This is subtle but it’s a profound shift in the dynamic between the UFT and the City of New York and the DOE. Literally all of the rules and laws and customs are designed to stop exactly that from happening city-wide. But it happened anyway. It was legal, professional, ethical and honorable.

Yes. Last Monday, tens of thousands of New York City’s Smartest freaked out their bosses by teaching each other; as a union thing. And it was coolπŸ’™). 

Generally, when you ask to do something, your will to do it is dependent on the will of another person to grant you permission to do it. But if you inform a person you're going to do something, well your will doesn't depend on theirs so much, does it?  Just as in Marbury, The flex was in the power of being the ones to say so.

Navigating the legalities of getting there was smart enough. But convincing tens of thousands of teachers to say “we *are* doing this” as well? That was a brilliant stroke. 

And somewhere between 17,500 and 34,000 thousand teachers teaching teachers, and the union brothers and sisters who love and support them, allowed Mike Mulgrew to toughen up his language and flex through the press. This headline you see here isn't power. It’s strength (step 3). 

Wednesday, February 1, 2023

The UFT Teach-in. Part 2: The Flex


This has been adapted from a thread on Twitter.  You can read the second part here.


To understand the flex, we should chat briefly about the strength of any union. Generally, strong unions follow a 3-step process. 1. They grow their numbers. They do this by getting a lot of members to join together over something. That brings them power, so 2: They grow their power. This power lies *somewhat in tens of thousands of members wanting & talking abt the same thing but it *mainly lies in management seeing this and becoming concerned. 

That fear is institutional, not personal. But it lies at the heart of the union’s new found power. Check out step  2 in action. Take the 1.3% that I mentioned in my earlier post as an example. This 1.3% means that, whatever  happens moving forward, the union now has 1000 more *active* foot solders within its ranks than it did before this happened. In a labor movement on the wane, any management would see this as an outlier and that management would be concerned. That’s step 2.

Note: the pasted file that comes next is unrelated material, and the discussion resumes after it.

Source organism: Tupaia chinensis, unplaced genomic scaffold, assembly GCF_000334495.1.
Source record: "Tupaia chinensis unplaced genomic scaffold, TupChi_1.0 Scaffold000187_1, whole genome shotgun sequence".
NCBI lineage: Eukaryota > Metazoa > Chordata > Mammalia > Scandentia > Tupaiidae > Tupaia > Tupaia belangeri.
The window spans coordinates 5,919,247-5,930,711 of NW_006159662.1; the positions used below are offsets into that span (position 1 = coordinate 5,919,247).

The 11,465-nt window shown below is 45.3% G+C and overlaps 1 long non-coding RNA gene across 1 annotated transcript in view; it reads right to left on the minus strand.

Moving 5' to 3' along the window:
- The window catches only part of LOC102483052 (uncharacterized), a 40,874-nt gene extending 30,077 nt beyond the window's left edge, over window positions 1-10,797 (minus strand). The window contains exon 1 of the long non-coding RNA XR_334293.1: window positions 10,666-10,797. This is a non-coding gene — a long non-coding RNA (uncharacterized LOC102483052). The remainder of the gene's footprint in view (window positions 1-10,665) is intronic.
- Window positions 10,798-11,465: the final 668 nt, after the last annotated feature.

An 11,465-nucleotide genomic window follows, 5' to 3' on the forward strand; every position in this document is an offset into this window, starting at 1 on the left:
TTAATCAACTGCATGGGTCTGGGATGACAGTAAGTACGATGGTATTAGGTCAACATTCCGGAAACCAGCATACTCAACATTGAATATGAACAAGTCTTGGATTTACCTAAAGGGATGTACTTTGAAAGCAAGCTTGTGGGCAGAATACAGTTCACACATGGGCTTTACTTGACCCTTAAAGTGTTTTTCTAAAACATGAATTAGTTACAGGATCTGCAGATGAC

Step 3 is simple. After having earned that power, 3. Become strong. After a while, a union begins to exert its power by getting great deals for all of its members. For unions, these great deals come in the form of great contracts. This is when all the magic happens.  Most of our rights came from a contract signed in 1965.  We didn’t even strike that year πŸ˜‚!! πŸ˜‚πŸ˜‚That’s not exactly power.  That's strength. That’s rule 3.


Now management is part of the trained eye. Please know this! They usually do their best to foil a union at step 1. They do this by pitting teachers against teachers over a copy machine or some overtime, or by keeping friends away from each other on lunch break or by harassing, retaliating or scaring the loud teacher so much that the other teachers will watch and will become too fearful to gather for a union event (sound familiar?). 

The list of their tactics they use goes on and on and I refer to them as doenuts because, frankly, there is no other thing to say about them. But that's them stopping us at step 1. That's the typical dynamic in NYC schools. 

Every so often, though, a union does reach step 1: They do find a way to grow their numbers. This doesn’t  happen often these days but when it does, it means something special is afoot: It means that management’s first line of defense has been swept away by the tide of upset employees. Let's be real here; who the hell cares about getting trouble at their job if their job isn't even putting food on the damn table? 

Management never realizes this until it is too late. The bosses never realize something is up until it's just too late. The DOE is no different than any other management when it comes to this. On January 26 (at 6 in the evening!) the  DOE OLR sent this missive out to all principals in NYC (click to enlarge from the Twitter version of this post)

Important to note that they sent this five days before the event took place and only *after* learning that 1000 teachers had already  showed up to be trained to go back to their chapters and do this unionism thing. 

That shook them enough for an after hour email to every Principal in NYC.  

Each principal is assigned their own school attorney. The attorneys could have provided this advice and in fact, much of a school attorney's day is spent offering advice just like this about employee rules and laws. That this email came straight from OLR hints at the urgency with which it was sent. They didn’t have time for proper channels! So they just sent it out to everyone they could. That urgency came partly from the late arriving realization that something involving a very large number of teachers was about to happen and that they could not stop it.